Who Else Wants Tax Free Student Loan Forgiveness!?!

December 20, 2012

The government’s recently amped up Income-Based Repayment program is a windfall for millions of student loan borrowers. However, there’s an issue accompanying this repayment plan that’s been very much ignored. One of the major benefits of Income-Based Repayment is that it offers the possibility of loan forgiveness after 20 years. Typically, forgiven loans are classified as income and are thus subject to income taxes.

Unlike the staggered repayments borrowers will have been making during those 20 years while working toward loan forgiveness, the resultant income tax will all be due in one chunk payment. This could potentially be harder on borrowers than continuing to make Income-Based Repayments for the rest of their lives. Unless something changes, taxable loan forgiveness might not really feel like loan forgiveness at all.

Income-Based Repayment really is one of the best repayment plans out there for low-income borrowers. The plan offers most borrowers monthly payments amounting to less than 10% of gross income. After 20 years of on-time payments the loan will be forgiven.

The only repayment plan that offers a better deal is Public Service Loan Forgiveness, which measures monthly payments identically to Income-Based Repayment, but makes loan forgiveness available after only 10 years. Here’s the kicker, unlike Income-Based Repayment, Public Service Loan Forgiveness is entirely tax deductible. As the program provides a very broad spectrum of qualifying careers, it might be worthwhile looking into jobs that fit the bill.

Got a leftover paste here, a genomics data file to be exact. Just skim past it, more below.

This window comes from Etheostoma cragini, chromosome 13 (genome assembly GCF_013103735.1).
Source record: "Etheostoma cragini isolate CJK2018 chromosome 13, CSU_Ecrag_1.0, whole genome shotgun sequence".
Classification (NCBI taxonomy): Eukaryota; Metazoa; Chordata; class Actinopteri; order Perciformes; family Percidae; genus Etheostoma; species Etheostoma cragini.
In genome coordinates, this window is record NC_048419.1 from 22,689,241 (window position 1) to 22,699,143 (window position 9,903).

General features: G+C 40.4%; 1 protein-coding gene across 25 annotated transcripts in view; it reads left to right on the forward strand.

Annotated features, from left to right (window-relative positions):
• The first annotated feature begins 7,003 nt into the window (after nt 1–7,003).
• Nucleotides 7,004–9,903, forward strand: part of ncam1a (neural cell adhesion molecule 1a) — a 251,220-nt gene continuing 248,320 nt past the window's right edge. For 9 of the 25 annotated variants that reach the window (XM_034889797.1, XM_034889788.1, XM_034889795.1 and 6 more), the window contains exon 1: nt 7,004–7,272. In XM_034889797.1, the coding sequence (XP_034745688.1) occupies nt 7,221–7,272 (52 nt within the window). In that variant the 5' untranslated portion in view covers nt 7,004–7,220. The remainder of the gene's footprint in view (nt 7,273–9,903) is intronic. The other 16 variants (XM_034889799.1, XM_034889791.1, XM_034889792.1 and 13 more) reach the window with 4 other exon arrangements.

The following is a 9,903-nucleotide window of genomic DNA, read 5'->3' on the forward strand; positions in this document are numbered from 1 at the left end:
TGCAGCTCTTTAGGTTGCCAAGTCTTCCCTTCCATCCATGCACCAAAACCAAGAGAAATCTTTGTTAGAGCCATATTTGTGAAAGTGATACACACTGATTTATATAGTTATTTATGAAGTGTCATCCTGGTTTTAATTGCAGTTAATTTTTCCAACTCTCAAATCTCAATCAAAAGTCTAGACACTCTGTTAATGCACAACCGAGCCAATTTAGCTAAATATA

This is by no means a call to reject an Income-Based Repayment plan; it’s still a fantastic option for millions of borrowers. The hope is that some attention will begin to be paid to the tax issue that will come up down the road. The repayment plan was first offered in 2009, so the first time borrowers will become eligible for forgiveness will be in 2029.

Thankfully there’s plenty of time to work on getting this issue sorted out before then. And it is starting to get some attention. For instance, in October of this year the New America Foundation published a report examining changes to Income-Based Repayment, in which the nonpartisan public policy institute recommends (among other things) making Income-Based Loan Forgiveness tax-free.

Think about it, without tax forgiveness, a borrower who is forgiven $40,000 in student loans could easily be expected to pay $10,000 worth of income tax on those loans in one year. That’s just not possible for someone making, say, $20,000 per year.

Fortunately too (in addition to having time on our side) there are student aid organizations that offer expertise on how best to manage student debt. With good debt management and foresight, there’s no need to get caught in the crosshairs of unexpected payments down the road.